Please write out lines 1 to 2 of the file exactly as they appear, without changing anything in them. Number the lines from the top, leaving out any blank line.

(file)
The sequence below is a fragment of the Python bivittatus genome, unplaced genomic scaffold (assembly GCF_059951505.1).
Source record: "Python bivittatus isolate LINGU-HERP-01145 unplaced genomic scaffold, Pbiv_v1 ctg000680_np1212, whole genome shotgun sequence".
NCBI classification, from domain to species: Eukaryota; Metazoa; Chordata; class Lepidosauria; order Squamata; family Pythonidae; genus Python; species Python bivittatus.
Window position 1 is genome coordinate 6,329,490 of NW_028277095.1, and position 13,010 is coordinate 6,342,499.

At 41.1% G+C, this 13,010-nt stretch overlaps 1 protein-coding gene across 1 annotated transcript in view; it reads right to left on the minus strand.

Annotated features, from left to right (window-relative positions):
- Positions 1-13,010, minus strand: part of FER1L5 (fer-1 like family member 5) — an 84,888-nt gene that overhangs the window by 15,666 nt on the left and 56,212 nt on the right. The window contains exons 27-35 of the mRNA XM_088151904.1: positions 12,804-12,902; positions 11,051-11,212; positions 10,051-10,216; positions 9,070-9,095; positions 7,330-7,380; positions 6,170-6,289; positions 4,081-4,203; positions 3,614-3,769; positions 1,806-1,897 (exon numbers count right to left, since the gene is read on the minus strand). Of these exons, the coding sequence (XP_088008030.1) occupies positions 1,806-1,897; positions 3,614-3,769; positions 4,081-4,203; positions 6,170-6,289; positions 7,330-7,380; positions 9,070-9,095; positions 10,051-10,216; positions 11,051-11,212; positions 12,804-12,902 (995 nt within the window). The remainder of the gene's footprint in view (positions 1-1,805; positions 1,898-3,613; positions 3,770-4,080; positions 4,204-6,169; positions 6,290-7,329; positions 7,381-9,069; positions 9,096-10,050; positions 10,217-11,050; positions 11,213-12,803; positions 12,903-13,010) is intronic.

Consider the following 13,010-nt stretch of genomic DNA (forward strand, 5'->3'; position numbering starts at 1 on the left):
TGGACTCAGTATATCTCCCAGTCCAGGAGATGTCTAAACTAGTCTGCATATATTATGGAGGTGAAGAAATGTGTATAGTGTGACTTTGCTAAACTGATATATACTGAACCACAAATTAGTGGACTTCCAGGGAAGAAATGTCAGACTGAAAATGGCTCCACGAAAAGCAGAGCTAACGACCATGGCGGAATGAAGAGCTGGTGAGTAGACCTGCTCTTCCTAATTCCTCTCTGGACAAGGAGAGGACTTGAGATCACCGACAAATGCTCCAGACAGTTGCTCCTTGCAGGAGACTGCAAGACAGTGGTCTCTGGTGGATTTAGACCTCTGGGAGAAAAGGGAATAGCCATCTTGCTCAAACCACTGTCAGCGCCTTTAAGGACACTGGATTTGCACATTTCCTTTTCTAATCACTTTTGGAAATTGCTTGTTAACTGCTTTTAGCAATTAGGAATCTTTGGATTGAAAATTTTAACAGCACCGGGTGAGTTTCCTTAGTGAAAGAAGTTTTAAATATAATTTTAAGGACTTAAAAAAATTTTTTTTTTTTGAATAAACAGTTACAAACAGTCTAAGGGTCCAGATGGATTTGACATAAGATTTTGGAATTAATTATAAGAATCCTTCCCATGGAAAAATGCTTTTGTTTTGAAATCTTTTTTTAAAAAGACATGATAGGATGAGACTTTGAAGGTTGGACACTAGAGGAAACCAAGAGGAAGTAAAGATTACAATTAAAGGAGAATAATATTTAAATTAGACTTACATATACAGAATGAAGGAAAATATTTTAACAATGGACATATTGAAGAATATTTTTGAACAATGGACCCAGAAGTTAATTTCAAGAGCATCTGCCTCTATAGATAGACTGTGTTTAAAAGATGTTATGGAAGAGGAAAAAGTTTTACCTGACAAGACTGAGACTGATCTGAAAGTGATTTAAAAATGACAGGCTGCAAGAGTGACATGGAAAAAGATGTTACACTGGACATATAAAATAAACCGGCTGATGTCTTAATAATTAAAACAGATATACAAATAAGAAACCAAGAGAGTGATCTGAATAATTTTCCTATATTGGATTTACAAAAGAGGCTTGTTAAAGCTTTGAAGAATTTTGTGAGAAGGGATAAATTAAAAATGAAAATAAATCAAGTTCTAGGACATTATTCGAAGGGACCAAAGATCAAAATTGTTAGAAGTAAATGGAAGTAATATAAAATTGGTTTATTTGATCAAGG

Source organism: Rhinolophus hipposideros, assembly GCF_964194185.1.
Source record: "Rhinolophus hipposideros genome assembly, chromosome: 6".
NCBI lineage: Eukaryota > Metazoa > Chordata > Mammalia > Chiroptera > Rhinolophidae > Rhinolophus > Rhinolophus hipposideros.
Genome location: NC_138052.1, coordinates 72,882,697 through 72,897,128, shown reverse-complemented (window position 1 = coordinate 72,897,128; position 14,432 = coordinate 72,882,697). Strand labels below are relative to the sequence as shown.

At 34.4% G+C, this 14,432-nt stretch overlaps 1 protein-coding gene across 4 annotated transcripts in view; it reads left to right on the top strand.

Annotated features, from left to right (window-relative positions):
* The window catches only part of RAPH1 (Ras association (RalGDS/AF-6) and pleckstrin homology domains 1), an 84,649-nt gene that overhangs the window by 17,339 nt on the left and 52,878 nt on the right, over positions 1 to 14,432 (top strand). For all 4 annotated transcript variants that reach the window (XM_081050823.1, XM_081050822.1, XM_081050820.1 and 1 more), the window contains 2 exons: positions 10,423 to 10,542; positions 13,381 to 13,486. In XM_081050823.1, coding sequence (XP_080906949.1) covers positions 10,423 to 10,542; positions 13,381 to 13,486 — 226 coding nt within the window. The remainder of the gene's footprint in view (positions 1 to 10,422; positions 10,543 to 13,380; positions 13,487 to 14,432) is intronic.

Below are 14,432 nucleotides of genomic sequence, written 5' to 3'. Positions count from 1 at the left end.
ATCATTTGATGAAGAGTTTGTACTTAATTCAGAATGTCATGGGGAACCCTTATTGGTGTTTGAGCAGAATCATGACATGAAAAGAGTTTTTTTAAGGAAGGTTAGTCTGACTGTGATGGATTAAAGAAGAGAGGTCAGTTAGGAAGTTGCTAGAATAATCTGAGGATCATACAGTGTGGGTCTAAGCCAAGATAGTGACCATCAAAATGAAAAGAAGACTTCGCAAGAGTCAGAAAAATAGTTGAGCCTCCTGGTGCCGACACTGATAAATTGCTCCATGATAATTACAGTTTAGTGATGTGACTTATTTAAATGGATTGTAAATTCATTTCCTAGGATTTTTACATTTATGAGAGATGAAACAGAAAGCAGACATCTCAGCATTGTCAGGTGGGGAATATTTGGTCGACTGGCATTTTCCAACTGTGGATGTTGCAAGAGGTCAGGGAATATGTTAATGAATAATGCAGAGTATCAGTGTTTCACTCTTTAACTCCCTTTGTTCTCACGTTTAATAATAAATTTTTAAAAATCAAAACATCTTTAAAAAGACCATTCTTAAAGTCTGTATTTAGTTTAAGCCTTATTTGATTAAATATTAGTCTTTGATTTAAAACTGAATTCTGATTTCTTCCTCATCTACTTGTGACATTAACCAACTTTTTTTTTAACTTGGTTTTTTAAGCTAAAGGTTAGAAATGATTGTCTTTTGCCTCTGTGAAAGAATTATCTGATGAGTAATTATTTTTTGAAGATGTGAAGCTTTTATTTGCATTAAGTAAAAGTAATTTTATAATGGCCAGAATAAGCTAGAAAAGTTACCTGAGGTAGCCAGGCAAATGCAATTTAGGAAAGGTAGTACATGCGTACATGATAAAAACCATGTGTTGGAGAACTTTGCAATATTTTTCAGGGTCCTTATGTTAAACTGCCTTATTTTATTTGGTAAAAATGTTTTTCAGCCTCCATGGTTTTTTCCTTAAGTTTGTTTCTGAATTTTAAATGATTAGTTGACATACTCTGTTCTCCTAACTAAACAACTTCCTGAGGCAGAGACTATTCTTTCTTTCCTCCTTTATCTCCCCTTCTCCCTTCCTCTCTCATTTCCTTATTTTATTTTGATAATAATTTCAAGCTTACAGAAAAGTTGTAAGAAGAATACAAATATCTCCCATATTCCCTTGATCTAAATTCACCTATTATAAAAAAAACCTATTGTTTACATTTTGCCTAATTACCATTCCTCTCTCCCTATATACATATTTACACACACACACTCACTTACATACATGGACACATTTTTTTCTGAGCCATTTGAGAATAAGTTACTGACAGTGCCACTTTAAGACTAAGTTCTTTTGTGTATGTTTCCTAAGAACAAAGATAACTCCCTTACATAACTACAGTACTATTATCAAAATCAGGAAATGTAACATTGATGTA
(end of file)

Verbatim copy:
The sequence below is a fragment of the Python bivittatus genome, unplaced genomic scaffold (assembly GCF_059951505.1).
Source record: "Python bivittatus isolate LINGU-HERP-01145 unplaced genomic scaffold, Pbiv_v1 ctg000680_np1212, whole genome shotgun sequence".